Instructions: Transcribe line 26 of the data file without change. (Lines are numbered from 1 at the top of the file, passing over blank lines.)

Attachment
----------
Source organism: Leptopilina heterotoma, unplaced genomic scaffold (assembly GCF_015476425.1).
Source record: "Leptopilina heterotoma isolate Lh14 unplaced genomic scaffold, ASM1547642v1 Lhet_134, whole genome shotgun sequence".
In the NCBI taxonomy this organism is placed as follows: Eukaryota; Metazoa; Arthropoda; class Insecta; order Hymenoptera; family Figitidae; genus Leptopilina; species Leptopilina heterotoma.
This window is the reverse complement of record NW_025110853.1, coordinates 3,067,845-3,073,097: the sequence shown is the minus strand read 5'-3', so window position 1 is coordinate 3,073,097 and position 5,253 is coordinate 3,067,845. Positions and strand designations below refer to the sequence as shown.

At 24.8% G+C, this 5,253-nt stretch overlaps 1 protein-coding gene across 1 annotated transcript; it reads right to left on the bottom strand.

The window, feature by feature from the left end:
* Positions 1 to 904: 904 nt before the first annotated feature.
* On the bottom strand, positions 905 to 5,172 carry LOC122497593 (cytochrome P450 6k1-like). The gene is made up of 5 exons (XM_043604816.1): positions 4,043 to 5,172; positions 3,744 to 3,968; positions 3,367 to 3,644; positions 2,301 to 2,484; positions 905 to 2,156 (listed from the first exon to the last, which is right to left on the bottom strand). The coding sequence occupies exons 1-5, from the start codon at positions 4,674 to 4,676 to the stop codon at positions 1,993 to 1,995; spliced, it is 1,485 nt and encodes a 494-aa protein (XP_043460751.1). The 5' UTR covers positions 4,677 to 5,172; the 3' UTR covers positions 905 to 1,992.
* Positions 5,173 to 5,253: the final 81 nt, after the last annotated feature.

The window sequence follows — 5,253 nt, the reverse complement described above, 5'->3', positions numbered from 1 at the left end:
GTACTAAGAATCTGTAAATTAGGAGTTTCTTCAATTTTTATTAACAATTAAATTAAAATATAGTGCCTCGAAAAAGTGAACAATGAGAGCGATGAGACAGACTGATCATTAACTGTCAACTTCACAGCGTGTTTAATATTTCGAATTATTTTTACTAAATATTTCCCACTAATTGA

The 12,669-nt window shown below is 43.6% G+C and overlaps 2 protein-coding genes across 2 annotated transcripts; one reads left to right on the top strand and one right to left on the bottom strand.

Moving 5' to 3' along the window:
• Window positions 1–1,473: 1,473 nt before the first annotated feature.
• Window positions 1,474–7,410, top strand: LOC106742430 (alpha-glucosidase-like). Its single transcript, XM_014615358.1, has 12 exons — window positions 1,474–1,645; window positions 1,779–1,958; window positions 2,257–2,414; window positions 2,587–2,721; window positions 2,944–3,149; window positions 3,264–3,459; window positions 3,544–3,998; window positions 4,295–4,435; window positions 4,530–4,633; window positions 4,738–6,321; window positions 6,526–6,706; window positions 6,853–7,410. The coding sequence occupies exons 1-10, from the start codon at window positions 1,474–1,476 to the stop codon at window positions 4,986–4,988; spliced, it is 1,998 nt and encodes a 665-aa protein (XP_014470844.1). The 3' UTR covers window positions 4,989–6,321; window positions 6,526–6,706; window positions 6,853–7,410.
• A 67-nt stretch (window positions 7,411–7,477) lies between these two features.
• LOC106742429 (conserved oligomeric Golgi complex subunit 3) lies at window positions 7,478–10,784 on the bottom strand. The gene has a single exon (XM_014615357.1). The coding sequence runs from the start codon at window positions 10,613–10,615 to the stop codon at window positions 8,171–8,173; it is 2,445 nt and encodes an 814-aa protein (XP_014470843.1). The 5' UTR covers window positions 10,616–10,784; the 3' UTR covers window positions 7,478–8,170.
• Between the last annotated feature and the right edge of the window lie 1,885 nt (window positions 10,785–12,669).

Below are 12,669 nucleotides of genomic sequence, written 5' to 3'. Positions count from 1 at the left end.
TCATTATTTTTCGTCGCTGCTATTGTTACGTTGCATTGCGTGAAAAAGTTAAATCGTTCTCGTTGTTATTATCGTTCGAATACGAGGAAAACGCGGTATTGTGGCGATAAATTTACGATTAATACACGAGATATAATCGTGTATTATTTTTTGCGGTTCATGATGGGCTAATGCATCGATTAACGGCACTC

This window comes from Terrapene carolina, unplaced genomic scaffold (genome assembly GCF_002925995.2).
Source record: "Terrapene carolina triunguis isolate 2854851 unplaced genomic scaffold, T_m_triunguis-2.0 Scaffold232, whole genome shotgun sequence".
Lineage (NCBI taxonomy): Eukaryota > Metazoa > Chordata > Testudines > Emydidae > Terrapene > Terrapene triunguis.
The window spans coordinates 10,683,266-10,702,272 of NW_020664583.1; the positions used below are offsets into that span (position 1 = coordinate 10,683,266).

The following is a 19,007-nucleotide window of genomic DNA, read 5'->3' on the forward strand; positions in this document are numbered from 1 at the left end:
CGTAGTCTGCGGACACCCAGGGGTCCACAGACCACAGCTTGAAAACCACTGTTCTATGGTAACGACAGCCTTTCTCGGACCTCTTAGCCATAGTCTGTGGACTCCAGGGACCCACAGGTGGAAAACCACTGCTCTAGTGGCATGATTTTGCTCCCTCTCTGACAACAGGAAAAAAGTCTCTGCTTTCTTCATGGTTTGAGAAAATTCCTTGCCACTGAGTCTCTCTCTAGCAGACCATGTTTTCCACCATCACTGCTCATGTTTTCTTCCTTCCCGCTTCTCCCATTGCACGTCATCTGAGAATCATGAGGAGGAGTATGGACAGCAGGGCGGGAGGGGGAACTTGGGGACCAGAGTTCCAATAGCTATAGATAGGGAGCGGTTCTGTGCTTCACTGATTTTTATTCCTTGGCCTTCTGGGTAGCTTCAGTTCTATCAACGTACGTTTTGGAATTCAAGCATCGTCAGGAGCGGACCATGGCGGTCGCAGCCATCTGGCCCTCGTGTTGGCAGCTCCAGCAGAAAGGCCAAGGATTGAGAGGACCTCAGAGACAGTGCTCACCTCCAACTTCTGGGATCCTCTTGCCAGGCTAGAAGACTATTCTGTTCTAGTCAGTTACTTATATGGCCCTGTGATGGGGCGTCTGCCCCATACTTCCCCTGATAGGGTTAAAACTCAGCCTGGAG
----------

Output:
CGTAGTCTGCGGACACCCAGGGGTCCACAGACCACAGCTTGAAAACCACTGTTCTATGGTAACGACAGCCTTTCTCGGACCTCTTAGCCATAGTCTGTGGACTCCAGGGACCCACAGGTGGAAAACCACTGCTCTAGTGGCATGATTTTGCTCCCTCTCTGACAACAGGAAAAAAGTCTCTGCTTTCTTCATGGTTTGAGAAAATTCCTTGCCACTGAGTCTCTCTCTAGCAGACCATGTTTTCCACCATCACTGCTCATGTTTTCTTCCTTCCCGCTTCTCCCATTGCACGTCATCTGAGAATCATGAGGAGGAGTATGGACAGCAGGGCGGGAGGGGGAACTTGGGGACCAGAGTTCCAATAGCTATAGATAGGGAGCGGTTCTGTGCTTCACTGATTTTTATTCCTTGGCCTTCTGGGTAGCTTCAGTTCTATCAACGTACGTTTTGGAATTCAAGCATCGTCAGGAGCGGACCATGGCGGTCGCAGCCATCTGGCCCTCGTGTTGGCAGCTCCAGCAGAAAGGCCAAGGATTGAGAGGACCTCAGAGACAGTGCTCACCTCCAACTTCTGGGATCCTCTTGCCAGGCTAGAAGACTATTCTGTTCTAGTCAGTTACTTATATGGCCCTGTGATGGGGCGTCTGCCCCATACTTCCCCTGATAGGGTTAAAACTCAGCCTGGAG